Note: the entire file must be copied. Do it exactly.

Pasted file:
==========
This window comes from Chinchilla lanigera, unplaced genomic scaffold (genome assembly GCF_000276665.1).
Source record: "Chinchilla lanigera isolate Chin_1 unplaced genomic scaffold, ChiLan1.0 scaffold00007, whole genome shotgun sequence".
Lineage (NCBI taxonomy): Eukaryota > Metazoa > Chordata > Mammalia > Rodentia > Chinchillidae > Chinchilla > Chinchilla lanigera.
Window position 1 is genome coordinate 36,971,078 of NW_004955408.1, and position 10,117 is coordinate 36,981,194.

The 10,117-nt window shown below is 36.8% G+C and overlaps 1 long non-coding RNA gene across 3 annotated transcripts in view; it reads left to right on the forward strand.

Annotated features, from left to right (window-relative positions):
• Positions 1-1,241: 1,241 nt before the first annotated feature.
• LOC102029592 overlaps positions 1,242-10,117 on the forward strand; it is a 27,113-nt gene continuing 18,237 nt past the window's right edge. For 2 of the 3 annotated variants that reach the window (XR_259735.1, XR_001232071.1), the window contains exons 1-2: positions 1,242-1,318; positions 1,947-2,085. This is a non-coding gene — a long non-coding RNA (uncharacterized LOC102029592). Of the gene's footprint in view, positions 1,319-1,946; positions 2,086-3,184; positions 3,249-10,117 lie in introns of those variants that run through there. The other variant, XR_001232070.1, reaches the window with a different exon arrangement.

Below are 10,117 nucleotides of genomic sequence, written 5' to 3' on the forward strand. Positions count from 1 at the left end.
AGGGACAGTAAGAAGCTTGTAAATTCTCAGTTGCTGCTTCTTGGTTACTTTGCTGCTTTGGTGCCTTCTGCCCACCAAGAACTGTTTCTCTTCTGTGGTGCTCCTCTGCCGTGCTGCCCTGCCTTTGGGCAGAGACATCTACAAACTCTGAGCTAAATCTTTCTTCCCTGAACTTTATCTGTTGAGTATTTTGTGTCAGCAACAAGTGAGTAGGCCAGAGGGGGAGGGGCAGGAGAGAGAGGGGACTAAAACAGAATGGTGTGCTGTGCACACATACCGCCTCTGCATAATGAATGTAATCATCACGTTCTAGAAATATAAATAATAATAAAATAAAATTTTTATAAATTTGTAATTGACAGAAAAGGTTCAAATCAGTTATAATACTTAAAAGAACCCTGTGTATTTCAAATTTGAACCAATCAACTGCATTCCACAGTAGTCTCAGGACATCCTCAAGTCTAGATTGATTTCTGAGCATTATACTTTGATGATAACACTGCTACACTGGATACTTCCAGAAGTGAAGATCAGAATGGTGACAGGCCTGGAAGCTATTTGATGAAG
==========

This window comes from Chinchilla lanigera, unplaced genomic scaffold (genome assembly GCF_000276665.1).
Source record: "Chinchilla lanigera isolate Chin_1 unplaced genomic scaffold, ChiLan1.0 scaffold00007, whole genome shotgun sequence".
Lineage (NCBI taxonomy): Eukaryota > Metazoa > Chordata > Mammalia > Rodentia > Chinchillidae > Chinchilla > Chinchilla lanigera.
Window position 1 is genome coordinate 36,971,078 of NW_004955408.1, and position 10,117 is coordinate 36,981,194.

The 10,117-nt window shown below is 36.8% G+C and overlaps 1 long non-coding RNA gene across 3 annotated transcripts in view; it reads left to right on the forward strand.

Annotated features, from left to right (window-relative positions):
• Positions 1-1,241: 1,241 nt before the first annotated feature.
• LOC102029592 overlaps positions 1,242-10,117 on the forward strand; it is a 27,113-nt gene continuing 18,237 nt past the window's right edge. For 2 of the 3 annotated variants that reach the window (XR_259735.1, XR_001232071.1), the window contains exons 1-2: positions 1,242-1,318; positions 1,947-2,085. This is a non-coding gene — a long non-coding RNA (uncharacterized LOC102029592). Of the gene's footprint in view, positions 1,319-1,946; positions 2,086-3,184; positions 3,249-10,117 lie in introns of those variants that run through there. The other variant, XR_001232070.1, reaches the window with a different exon arrangement.

Below are 10,117 nucleotides of genomic sequence, written 5' to 3' on the forward strand. Positions count from 1 at the left end.
AGGGACAGTAAGAAGCTTGTAAATTCTCAGTTGCTGCTTCTTGGTTACTTTGCTGCTTTGGTGCCTTCTGCCCACCAAGAACTGTTTCTCTTCTGTGGTGCTCCTCTGCCGTGCTGCCCTGCCTTTGGGCAGAGACATCTACAAACTCTGAGCTAAATCTTTCTTCCCTGAACTTTATCTGTTGAGTATTTTGTGTCAGCAACAAGTGAGTAGGCCAGAGGGGGAGGGGCAGGAGAGAGAGGGGACTAAAACAGAATGGTGTGCTGTGCACACATACCGCCTCTGCATAATGAATGTAATCATCACGTTCTAGAAATATAAATAATAATAAAATAAAATTTTTATAAATTTGTAATTGACAGAAAAGGTTCAAATCAGTTATAATACTTAAAAGAACCCTGTGTATTTCAAATTTGAACCAATCAACTGCATTCCACAGTAGTCTCAGGACATCCTCAAGTCTAGATTGATTTCTGAGCATTATACTTTGATGATAACACTGCTACACTGGATACTTCCAGAAGTGAAGATCAGAATGGTGACAGGCCTGGAAGCTATTTGATGAAG